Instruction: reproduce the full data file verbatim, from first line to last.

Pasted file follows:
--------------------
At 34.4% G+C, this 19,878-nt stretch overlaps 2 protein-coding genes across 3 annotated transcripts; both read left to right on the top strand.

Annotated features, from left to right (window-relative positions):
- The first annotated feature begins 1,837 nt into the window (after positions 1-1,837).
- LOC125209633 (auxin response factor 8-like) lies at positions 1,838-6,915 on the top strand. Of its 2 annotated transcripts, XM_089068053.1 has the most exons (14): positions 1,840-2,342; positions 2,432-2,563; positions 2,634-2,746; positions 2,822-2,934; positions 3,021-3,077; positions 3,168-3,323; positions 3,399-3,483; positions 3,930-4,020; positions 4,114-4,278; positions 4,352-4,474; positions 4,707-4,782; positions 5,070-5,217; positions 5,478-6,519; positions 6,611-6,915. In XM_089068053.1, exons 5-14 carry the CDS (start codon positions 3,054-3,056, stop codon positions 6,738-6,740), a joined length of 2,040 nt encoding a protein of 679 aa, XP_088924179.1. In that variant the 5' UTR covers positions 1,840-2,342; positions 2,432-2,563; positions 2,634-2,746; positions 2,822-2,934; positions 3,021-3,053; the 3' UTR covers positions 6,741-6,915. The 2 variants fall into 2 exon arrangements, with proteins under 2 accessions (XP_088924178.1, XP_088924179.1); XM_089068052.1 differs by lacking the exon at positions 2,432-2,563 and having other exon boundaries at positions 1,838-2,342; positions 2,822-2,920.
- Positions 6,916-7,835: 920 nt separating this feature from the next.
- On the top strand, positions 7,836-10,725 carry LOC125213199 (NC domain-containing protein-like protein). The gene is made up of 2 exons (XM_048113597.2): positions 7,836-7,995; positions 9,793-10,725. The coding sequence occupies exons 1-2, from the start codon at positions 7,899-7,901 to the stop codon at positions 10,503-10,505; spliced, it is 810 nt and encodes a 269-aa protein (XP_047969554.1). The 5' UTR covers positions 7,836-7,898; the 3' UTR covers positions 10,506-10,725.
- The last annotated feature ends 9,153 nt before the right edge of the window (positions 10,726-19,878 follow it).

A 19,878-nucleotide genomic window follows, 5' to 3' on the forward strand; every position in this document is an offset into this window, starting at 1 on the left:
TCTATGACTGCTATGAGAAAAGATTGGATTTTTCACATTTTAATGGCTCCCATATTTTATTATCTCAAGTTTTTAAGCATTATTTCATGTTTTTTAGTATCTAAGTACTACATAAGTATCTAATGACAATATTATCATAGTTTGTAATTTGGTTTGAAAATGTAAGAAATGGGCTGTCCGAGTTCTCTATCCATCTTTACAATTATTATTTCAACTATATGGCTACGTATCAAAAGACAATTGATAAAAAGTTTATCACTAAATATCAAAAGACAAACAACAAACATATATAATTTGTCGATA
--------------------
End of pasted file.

At 34.4% G+C, this 19,878-nt stretch overlaps 2 protein-coding genes across 3 annotated transcripts; both read left to right on the top strand.

Annotated features, from left to right (window-relative positions):
- The first annotated feature begins 1,837 nt into the window (after positions 1-1,837).
- LOC125209633 (auxin response factor 8-like) lies at positions 1,838-6,915 on the top strand. Of its 2 annotated transcripts, XM_089068053.1 has the most exons (14): positions 1,840-2,342; positions 2,432-2,563; positions 2,634-2,746; positions 2,822-2,934; positions 3,021-3,077; positions 3,168-3,323; positions 3,399-3,483; positions 3,930-4,020; positions 4,114-4,278; positions 4,352-4,474; positions 4,707-4,782; positions 5,070-5,217; positions 5,478-6,519; positions 6,611-6,915. In XM_089068053.1, exons 5-14 carry the CDS (start codon positions 3,054-3,056, stop codon positions 6,738-6,740), a joined length of 2,040 nt encoding a protein of 679 aa, XP_088924179.1. In that variant the 5' UTR covers positions 1,840-2,342; positions 2,432-2,563; positions 2,634-2,746; positions 2,822-2,934; positions 3,021-3,053; the 3' UTR covers positions 6,741-6,915. The 2 variants fall into 2 exon arrangements, with proteins under 2 accessions (XP_088924178.1, XP_088924179.1); XM_089068052.1 differs by lacking the exon at positions 2,432-2,563 and having other exon boundaries at positions 1,838-2,342; positions 2,822-2,920.
- Positions 6,916-7,835: 920 nt separating this feature from the next.
- On the top strand, positions 7,836-10,725 carry LOC125213199 (NC domain-containing protein-like protein). The gene is made up of 2 exons (XM_048113597.2): positions 7,836-7,995; positions 9,793-10,725. The coding sequence occupies exons 1-2, from the start codon at positions 7,899-7,901 to the stop codon at positions 10,503-10,505; spliced, it is 810 nt and encodes a 269-aa protein (XP_047969554.1). The 5' UTR covers positions 7,836-7,898; the 3' UTR covers positions 10,506-10,725.
- The last annotated feature ends 9,153 nt before the right edge of the window (positions 10,726-19,878 follow it).

A 19,878-nucleotide genomic window follows, 5' to 3' on the forward strand; every position in this document is an offset into this window, starting at 1 on the left:
TCTATGACTGCTATGAGAAAAGATTGGATTTTTCACATTTTAATGGCTCCCATATTTTATTATCTCAAGTTTTTAAGCATTATTTCATGTTTTTTAGTATCTAAGTACTACATAAGTATCTAATGACAATATTATCATAGTTTGTAATTTGGTTTGAAAATGTAAGAAATGGGCTGTCCGAGTTCTCTATCCATCTTTACAATTATTATTTCAACTATATGGCTACGTATCAAAAGACAATTGATAAAAAGTTTATCACTAAATATCAAAAGACAAACAACAAACATATATAATTTGTCGATA